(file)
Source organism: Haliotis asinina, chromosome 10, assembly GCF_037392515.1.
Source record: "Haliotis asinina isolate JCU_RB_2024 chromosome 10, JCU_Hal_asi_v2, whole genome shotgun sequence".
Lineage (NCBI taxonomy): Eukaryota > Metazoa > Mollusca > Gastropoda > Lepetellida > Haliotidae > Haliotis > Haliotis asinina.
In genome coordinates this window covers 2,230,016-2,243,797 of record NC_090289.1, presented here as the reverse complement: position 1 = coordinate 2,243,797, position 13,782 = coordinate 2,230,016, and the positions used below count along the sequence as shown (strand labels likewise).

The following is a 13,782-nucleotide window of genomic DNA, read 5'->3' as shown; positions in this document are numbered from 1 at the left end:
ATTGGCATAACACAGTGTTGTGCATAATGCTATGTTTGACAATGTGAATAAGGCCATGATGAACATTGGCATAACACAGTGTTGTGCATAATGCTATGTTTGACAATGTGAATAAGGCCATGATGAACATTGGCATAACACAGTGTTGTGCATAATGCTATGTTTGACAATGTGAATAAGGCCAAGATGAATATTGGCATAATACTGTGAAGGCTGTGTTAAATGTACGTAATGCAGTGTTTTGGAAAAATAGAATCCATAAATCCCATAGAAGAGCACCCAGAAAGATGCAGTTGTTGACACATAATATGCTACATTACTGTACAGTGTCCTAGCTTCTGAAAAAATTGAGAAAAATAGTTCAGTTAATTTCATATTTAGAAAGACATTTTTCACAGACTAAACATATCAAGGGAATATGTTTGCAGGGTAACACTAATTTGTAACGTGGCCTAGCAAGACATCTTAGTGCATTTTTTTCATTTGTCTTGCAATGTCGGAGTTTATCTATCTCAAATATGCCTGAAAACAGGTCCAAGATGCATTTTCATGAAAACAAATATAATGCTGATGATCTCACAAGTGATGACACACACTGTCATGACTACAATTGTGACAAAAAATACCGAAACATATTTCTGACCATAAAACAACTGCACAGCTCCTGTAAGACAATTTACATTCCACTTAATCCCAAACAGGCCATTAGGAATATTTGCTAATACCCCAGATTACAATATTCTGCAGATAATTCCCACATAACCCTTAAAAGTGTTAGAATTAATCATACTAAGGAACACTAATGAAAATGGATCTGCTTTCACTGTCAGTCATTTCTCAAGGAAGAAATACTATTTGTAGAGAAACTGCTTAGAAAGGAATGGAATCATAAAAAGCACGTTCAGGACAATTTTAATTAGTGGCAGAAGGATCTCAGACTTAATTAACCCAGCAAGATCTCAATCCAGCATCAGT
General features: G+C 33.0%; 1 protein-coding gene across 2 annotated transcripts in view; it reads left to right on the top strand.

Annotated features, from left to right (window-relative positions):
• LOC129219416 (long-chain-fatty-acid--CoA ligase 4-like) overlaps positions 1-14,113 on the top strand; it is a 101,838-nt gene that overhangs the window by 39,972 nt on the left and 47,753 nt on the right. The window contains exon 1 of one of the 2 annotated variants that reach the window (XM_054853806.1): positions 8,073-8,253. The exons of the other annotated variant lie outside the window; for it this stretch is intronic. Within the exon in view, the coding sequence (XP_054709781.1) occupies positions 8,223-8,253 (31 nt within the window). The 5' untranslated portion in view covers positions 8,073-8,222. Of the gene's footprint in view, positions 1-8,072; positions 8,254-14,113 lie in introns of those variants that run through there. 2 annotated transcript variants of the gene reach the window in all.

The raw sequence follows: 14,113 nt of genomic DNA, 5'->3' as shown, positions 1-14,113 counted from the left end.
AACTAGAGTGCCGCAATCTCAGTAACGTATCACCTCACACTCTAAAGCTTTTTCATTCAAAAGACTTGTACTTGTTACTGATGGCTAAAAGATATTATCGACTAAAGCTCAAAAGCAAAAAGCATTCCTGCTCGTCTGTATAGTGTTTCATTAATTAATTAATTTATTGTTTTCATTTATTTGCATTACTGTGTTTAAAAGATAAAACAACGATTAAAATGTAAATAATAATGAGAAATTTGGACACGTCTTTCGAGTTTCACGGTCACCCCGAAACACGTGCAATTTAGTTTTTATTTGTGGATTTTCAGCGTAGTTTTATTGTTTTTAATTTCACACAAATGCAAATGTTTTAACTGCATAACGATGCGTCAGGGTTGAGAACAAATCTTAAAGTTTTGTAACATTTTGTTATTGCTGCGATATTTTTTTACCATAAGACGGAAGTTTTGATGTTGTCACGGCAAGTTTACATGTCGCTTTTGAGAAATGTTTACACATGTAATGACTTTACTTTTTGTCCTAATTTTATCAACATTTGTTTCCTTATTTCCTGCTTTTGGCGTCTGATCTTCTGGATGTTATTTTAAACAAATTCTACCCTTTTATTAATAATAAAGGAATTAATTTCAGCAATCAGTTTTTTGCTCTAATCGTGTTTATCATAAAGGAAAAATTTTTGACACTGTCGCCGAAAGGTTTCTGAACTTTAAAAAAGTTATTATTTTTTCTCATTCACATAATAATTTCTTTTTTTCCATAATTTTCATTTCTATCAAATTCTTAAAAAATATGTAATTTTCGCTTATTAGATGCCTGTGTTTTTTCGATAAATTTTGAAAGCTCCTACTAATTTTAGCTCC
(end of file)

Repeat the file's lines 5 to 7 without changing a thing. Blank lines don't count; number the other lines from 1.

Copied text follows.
The following is a 13,782-nucleotide window of genomic DNA, read 5'->3' as shown; positions in this document are numbered from 1 at the left end:
ATTGGCATAACACAGTGTTGTGCATAATGCTATGTTTGACAATGTGAATAAGGCCATGATGAACATTGGCATAACACAGTGTTGTGCATAATGCTATGTTTGACAATGTGAATAAGGCCATGATGAACATTGGCATAACACAGTGTTGTGCATAATGCTATGTTTGACAATGTGAATAAGGCCAAGATGAATATTGGCATAATACTGTGAAGGCTGTGTTAAATGTACGTAATGCAGTGTTTTGGAAAAATAGAATCCATAAATCCCATAGAAGAGCACCCAGAAAGATGCAGTTGTTGACACATAATATGCTACATTACTGTACAGTGTCCTAGCTTCTGAAAAAATTGAGAAAAATAGTTCAGTTAATTTCATATTTAGAAAGACATTTTTCACAGACTAAACATATCAAGGGAATATGTTTGCAGGGTAACACTAATTTGTAACGTGGCCTAGCAAGACATCTTAGTGCATTTTTTTCATTTGTCTTGCAATGTCGGAGTTTATCTATCTCAAATATGCCTGAAAACAGGTCCAAGATGCATTTTCATGAAAACAAATATAATGCTGATGATCTCACAAGTGATGACACACACTGTCATGACTACAATTGTGACAAAAAATACCGAAACATATTTCTGACCATAAAACAACTGCACAGCTCCTGTAAGACAATTTACATTCCACTTAATCCCAAACAGGCCATTAGGAATATTTGCTAATACCCCAGATTACAATATTCTGCAGATAATTCCCACATAACCCTTAAAAGTGTTAGAATTAATCATACTAAGGAACACTAATGAAAATGGATCTGCTTTCACTGTCAGTCATTTCTCAAGGAAGAAATACTATTTGTAGAGAAACTGCTTAGAAAGGAATGGAATCATAAAAAGCACGTTCAGGACAATTTTAATTAGTGGCAGAAGGATCTCAGACTTAATTAACCCAGCAAGATCTCAATCCAGCATCAGT
General features: G+C 33.0%; 1 protein-coding gene across 2 annotated transcripts in view; it reads left to right on the top strand.